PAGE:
I have to admit, I thought security was going to be though, The UK sure was, hello…..just because I put my laptop in my bag as I put it through the scanner does not mean I have anything to hide, it just means I didn’t know I had to take it out. Seriously, the security people at the UK airport are scary. But here it’s just put your stuff through the scanner, walk through the metal detector and you’re fine. Nice and easy and no one get labelled as suspicious. And we’re in, went to the church of St Paul. If my church were this big and this heavily decorated, I would be really distracted. How are you supposed to pay attention to the sermon when there are so many pretty things to look at, and scary ones too. Some statues can be scary I have to say, or maybe it’s just a way to say “Pay attention!” Back to the church, it was lovely with mummified popes and a vault under the church, where they keep more dead bodies. I guess there should be many dead people in a church this old. Ok enough talk about dead people. The lighting wasn’t so good, it’s the dreaded yellow light, I hate it when it’s like that, it’s like you think you can take a good fast photo since you clearly can see well, but no, your camera can’t and if you shake a little, you picture becomes blurry. Yeah, loads of spoilt pictures because of that.
When we were done, no actually the rest of the group was done, I still wanted to explore, but nope, gotta follow the group. We walked to the Vatican Museum. Since we were in the Vatican you’d think that it’s just outside the church. Nope, wrong there, you have to go out, and then walk around the wall for some distance and then finally you reach it. I think they sorta suspected many people would end up tired like us so there were many chairs at the ticketing counter, big ones too.
Since it is a museum, you’ve got lots of statues and statues and statues. At a point there were so many i just gave up trying to figure out which one is which. And the information guide in front of them is not helpful at all. I think they misnumbered the statues, they didn’t look like what the guide said, but then again, it’s not like i’m an expert in statuery (made up word).
The whole place screams renaissance, you have, as mentioned the statues at the side or anywhere they can find an empty spot, yeah, there’s that many. And you have the paintings on the wall and then the specific rooms for things like, carpets that are hung on the wall and the map room. It’s very colourful and detailed as, in the olden days, they didn’t have fancy sports cars, so the only way to show off was to bring in colour! The more colour you have on your painting the richer you were as paint and colour was expensive and difficult to attain. Now go grab your buncho paint and treat it well, haha just kidding. We went to the Vatican to see one thing and one thing only, the sisteen chapel. Where Michalangelo painted on the wall, God and Adam, creation and many other scenes from the bible. It was a shock to me when we had to go down some stairs, this masterpiece happens to be housed in the chapel that’s a little underground. You are not allowed to take pictures here and people just somehow sit around and stare at the ceiling, maybe they’re all tired already, i’m sure that’s why. It was fun trying to figure out the scenes painted like the red sea, feeding the 500 thousand and many more.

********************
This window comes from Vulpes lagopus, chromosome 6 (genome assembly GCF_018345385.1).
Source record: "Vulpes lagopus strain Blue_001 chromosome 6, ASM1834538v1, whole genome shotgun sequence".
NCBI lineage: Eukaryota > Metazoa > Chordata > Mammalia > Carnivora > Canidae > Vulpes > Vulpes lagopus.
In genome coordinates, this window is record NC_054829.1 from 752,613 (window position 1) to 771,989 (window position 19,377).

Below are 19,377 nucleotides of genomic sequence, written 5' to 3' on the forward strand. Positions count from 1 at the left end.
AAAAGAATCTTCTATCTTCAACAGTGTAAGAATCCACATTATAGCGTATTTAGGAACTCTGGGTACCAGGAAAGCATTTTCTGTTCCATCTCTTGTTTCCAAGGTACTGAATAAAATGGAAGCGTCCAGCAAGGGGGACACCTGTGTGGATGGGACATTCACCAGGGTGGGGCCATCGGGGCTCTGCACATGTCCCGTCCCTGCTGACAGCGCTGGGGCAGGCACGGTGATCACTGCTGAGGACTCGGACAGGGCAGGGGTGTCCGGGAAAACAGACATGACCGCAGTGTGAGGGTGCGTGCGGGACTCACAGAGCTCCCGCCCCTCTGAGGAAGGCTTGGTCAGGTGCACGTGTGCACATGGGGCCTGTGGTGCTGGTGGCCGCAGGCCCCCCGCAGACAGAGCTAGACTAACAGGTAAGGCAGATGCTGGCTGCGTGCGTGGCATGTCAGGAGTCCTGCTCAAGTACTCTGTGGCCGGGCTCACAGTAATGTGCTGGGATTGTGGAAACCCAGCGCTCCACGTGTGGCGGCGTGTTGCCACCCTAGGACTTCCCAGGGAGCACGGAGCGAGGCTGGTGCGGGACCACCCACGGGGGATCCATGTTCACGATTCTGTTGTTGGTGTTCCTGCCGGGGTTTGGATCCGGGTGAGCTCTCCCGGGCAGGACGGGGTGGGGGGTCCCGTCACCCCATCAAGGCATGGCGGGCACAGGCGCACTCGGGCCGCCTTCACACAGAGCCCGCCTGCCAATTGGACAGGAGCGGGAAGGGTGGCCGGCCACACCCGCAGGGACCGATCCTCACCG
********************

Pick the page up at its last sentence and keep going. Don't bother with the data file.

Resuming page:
Since we arrived at the Vatican Museum an hour earlier, we came out really early and had to wait for our van to come, so we walked around the area, looking at shops and buying nothing. Sadness.We also managed to make friends with the guy selling souveniors, so in the end we got the Rome, before and after book (a must have) for 10 euro’s when i costs 12! That’s an RM8 difference and a big saving when you’re on holiday in Europe.
When the van came, we headed straight to the Spanish steps. It is named so because…..actually i have no idea why they would call the steps Spanish steps, when you’re in Rome, why not Roman steps? Italian Steps? Like i said, i don’t know why they named it so. I tried looking for some information on the guide but no one is saying anything. It wasn’t as good as i expected, after having seen it in many movies i was excited, but then when i got there, it was crowded and it just turned out to be steps, they lead to the church on the top and it has a nice view of Rome at the top. At the bottom, the road straight ahead is the row where the branded goods are. Needless to say, we did not go down that path. Anyway, it was super crowded. The steps is a place where the young Italians hang out and tourist rest and take pictures. It’s just steps as said before, so it’s a good place to hang out i guess. And that basically concluded my time in Rome, i was shocked too (because i did not read the itenary properly, that we had to leave so fast. I miss you Rome, return my stationery please!